UTIs are infections of the urinary tract.There are four parts of our urinary system: the kidney, the ureter (the thin tube that carries urine from the kidney to the urinary bladder), the urinary bladder, and the urethra. In their lifetime, women are more likely to contract urine infections than men, and sometimes these infections recur without apparent cause. Over 50% of women experience a UTI at least once, while only 10% of men have one.
Infections are usually limited to the lower urinary tract (bladder and urethra), yet they can sometimes reach up to the kidneys. Simple UTIs involve just this lower region, which can be treated with a brief course of antibiotics. Yet if there is infection in the kidneys or other complicating factors such as diabetes, kidney stones or obstruction, it becomes serious and hospital admission as well as intravenous antibiotics may be required. For more difficult issues such as Vesico vaginal fistula repair, sacrocolpopexy for vault prolapse and refractory overactive bladder management through intravesical BOTOX injection or augmentation cystoplasty, consultation with a gynecologist may be necessary.
One may experience strong and persistent urge to pass urine, frequency of passing urine, and severe burning in the urethra during passing urine in simple UTIs. Sometimes you may experience bladder pain or lower abdominal pain, as well as passing blood clots in urine. A simple UTI usually does not cause a fever. A high grade fever and severe flank pain may indicate a kidney infection or complicated UTI.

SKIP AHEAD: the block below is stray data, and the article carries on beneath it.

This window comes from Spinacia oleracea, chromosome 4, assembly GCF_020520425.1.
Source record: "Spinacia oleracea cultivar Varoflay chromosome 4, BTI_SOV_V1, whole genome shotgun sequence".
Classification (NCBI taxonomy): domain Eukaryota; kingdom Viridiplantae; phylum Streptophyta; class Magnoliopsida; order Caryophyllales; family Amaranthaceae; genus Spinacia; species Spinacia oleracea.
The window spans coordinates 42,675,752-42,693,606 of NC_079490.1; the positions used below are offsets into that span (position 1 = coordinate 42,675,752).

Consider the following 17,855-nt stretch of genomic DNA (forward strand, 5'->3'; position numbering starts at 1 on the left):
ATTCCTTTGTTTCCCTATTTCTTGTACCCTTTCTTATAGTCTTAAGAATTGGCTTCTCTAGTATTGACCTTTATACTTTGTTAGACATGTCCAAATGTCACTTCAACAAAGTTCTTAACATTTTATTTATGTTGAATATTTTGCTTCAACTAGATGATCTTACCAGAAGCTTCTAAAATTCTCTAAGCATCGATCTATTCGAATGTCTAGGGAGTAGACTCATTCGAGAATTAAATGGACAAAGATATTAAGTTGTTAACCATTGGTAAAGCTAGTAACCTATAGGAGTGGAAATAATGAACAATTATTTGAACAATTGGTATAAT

Based on our discussion above, you know that UTI can be simple or complicated. It can also be classified into different types based on the organs involved.
• Upper back or flank pain
• High grade fever
• Nausea and vomiting
• Pelvic discomfort
• Lower abdominal or bladder pain
• Frequent and painful urination
• Blood in urine
• Burning in urethra
• Pus discharge from urethra
A UTI often occurs when bacteria gain access to the urinary bladder through the urethra and multiply quickly. This is known as cystitis or a simple UTI. If the bacterial load is high or if it surpasses the bladder’s natural defences, it can go up to the kidney, resulting in pyelonephritis. The most common cause of UTI in communities is Escherichia Coli, which is usually found in our digestive system. In addition to this, various other microorganisms can lead to UTIs both at home and in hospitals.
Among women, UTIs are very common, and in some cases, they occur repeatedly (a condition called recurrent UTI). Since women have a short urethra of about 3.5 cms, they are more prone to infections than men. Bacteria can easily enter the bladder with a short urethra length. Other risk factors are unique to women and others are common for both men and women.
1. Those women who are sexually active are more likely to develop UTIs than those who are not. As a result of sexual contact, bacteria are more likely to enter the bladder. A real medical condition known as honeymoon cystitis occurs when a young girl has multiple episodes of cystitis shortly after she marriage.
2. Menopause: As a result of hormone changes during menopause, your vaginal bacteria may change. As a result, you may have chronic UTIs. After menopause, the epithelial lining of the vagina changes and is susceptible to colonization by pathogenic bacteria. These bacteria can cause UTIs when they enter the bladder.